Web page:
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§Content negotiation

Content negotiation is a mechanism that makes it possible to serve different representation of a same resource (URI). It is useful e.g. for writing Web Services supporting several output formats (XML, JSON, etc.). Server-driven negotiation is essentially performed using the Accept* requests headers. You can find more information on content negotiation in the HTTP specification.


You can get the list of acceptable languages for a request using the play.api.mvc.RequestHeader#acceptLanguages method that retrieves them from the Accept-Language header and sorts them according to their quality value. Play uses it in the play.api.mvc.Controller#lang method that provides an implicit play.api.i18n.Lang value to your actions, so they automatically use the best possible language (if supported by your application, otherwise your application’s default language is used).


Similarly, the play.api.mvc.RequestHeader#acceptedTypes method gives the list of acceptable result’s MIME types for a request. It retrieves them from the Accept request header and sorts them according to their quality factor.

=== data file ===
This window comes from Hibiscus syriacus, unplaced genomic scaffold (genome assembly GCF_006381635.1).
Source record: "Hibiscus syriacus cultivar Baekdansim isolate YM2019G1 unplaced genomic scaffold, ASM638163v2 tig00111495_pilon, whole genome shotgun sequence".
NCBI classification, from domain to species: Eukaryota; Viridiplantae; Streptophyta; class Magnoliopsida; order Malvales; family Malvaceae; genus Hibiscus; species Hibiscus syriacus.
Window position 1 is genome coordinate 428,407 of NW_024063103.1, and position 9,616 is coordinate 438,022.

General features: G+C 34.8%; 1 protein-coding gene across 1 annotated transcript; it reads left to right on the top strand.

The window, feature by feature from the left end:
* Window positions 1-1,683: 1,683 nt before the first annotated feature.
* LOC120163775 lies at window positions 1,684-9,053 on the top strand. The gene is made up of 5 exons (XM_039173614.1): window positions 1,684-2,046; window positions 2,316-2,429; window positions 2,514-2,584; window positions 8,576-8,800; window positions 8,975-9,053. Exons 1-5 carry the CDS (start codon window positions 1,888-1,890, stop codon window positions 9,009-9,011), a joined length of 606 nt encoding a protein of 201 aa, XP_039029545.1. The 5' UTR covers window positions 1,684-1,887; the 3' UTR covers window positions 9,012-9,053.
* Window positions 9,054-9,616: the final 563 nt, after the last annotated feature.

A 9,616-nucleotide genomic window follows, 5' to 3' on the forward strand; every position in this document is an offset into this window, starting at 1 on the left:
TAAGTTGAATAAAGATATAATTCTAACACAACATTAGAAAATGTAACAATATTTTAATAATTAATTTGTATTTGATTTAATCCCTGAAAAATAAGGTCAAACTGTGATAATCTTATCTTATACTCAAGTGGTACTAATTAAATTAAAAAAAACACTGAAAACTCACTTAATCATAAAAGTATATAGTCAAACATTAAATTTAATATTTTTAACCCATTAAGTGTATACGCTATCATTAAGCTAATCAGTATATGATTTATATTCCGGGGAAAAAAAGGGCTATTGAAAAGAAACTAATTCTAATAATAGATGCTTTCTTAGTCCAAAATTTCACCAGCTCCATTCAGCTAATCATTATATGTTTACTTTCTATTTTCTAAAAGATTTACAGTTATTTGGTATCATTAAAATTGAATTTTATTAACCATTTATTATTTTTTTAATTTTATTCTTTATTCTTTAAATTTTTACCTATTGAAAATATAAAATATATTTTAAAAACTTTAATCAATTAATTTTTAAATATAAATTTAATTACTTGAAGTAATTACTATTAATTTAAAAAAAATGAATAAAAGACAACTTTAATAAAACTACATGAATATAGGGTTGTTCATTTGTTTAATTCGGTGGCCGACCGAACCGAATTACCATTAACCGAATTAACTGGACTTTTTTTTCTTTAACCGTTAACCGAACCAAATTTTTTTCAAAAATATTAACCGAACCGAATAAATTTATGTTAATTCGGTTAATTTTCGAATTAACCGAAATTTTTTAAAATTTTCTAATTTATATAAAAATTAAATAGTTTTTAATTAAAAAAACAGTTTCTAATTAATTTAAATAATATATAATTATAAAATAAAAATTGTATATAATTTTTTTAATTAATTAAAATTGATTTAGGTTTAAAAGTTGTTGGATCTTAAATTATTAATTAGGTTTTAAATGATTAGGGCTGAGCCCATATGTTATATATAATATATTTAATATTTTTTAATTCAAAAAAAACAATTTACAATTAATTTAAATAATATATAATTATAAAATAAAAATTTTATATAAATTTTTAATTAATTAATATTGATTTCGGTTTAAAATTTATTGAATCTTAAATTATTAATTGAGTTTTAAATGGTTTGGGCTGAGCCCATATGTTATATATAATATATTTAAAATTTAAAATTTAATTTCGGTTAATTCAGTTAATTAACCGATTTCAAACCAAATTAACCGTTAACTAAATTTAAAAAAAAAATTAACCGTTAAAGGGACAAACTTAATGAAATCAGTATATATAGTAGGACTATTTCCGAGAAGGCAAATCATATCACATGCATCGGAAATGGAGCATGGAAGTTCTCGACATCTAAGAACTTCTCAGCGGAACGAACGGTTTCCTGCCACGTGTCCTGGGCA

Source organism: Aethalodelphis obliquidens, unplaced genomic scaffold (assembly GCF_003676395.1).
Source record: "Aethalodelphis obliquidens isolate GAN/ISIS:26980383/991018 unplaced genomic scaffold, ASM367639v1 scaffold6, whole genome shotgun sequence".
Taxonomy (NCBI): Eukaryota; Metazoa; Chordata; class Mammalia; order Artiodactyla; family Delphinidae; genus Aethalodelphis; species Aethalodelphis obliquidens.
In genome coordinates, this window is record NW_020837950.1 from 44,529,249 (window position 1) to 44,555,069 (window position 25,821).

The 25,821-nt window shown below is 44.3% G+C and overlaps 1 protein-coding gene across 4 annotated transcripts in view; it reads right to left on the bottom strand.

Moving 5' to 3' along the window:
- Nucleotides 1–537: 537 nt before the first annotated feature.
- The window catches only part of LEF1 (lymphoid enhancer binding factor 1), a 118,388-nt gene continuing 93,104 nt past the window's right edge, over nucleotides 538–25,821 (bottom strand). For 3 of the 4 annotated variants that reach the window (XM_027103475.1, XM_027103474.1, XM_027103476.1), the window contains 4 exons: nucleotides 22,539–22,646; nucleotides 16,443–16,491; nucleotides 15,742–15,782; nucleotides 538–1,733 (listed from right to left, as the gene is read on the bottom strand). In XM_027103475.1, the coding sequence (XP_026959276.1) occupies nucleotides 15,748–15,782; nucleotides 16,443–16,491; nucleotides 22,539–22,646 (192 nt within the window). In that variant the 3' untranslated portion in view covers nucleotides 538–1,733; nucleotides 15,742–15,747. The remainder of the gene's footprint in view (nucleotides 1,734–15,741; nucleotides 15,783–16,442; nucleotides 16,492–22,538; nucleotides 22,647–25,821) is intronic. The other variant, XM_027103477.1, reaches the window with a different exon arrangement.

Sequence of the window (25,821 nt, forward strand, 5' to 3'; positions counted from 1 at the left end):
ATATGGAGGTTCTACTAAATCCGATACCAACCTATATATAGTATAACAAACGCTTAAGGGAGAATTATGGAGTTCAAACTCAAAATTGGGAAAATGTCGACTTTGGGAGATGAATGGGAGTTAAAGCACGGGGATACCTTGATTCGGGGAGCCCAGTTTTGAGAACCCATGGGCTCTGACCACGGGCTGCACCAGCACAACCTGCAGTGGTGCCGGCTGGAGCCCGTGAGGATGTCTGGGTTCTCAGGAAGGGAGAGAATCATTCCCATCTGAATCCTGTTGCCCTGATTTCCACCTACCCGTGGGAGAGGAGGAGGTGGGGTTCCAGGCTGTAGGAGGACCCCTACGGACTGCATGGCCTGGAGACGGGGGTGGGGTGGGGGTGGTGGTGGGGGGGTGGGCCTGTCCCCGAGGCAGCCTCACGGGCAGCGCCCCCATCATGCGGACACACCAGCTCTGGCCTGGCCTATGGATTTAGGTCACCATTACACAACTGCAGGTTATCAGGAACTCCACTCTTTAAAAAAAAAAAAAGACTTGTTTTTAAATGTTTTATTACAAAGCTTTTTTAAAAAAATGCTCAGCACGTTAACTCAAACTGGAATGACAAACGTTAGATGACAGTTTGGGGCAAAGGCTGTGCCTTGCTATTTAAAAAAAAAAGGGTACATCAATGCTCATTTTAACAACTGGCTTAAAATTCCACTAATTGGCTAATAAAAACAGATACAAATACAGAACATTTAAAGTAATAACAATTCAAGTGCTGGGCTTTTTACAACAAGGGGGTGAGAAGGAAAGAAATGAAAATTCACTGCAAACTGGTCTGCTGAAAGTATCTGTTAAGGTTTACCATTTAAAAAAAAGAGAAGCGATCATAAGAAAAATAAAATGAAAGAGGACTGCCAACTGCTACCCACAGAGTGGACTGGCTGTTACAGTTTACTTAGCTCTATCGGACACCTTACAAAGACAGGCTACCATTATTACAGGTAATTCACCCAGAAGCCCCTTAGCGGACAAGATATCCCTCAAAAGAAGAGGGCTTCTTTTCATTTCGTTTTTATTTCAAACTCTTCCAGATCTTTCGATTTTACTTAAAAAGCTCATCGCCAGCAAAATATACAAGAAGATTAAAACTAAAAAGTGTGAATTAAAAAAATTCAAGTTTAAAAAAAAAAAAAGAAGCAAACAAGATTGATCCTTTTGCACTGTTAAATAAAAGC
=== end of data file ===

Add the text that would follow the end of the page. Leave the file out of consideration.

Actually, the Accept header does not really contain MIME types but media ranges (*e.g.* a request accepting all text results may set the text/* range, and the */* range means that all result types are acceptable). Controllers provide a higher-level render method to help you to handle media ranges. Consider for example the following action definition:

val list = Action { implicit request =>
  val items = Item.findAll
  render {
    case Accepts.Html() => Ok(views.html.list(items))
    case Accepts.Json() => Ok(Json.toJson(items))

Accepts.Html() and Accepts.Json() are extractors testing if a given media range matches text/html and application/json, respectively. The render method takes a partial function from play.api.http.MediaRange to play.api.mvc.Result and tries to apply it to each media range found in the request Accept header, in order of preference. If none of the acceptable media ranges is supported by your function, the NotAcceptable result is returned.

For example, if a client makes a request with the following value for the Accept header: */*;q=0.5,application/json, meaning that it accepts any result type but prefers JSON, the above code will return the JSON representation. If another client makes a request with the following value for the Accept header: application/xml, meaning that it only accepts XML, the above code will return NotAcceptable.

§Request extractors

See the API documentation of the play.api.mvc.AcceptExtractors.Accepts object for the list of the MIME types supported by Play out of the box in the render method. You can easily create your own extractor for a given MIME type using the play.api.mvc.Accepting case class, for example the following code creates an extractor checking that a media range matches the audio/mp3 MIME type:

  val AcceptsMp3 = Accepting("audio/mp3")
  render {
    case AcceptsMp3() => ???

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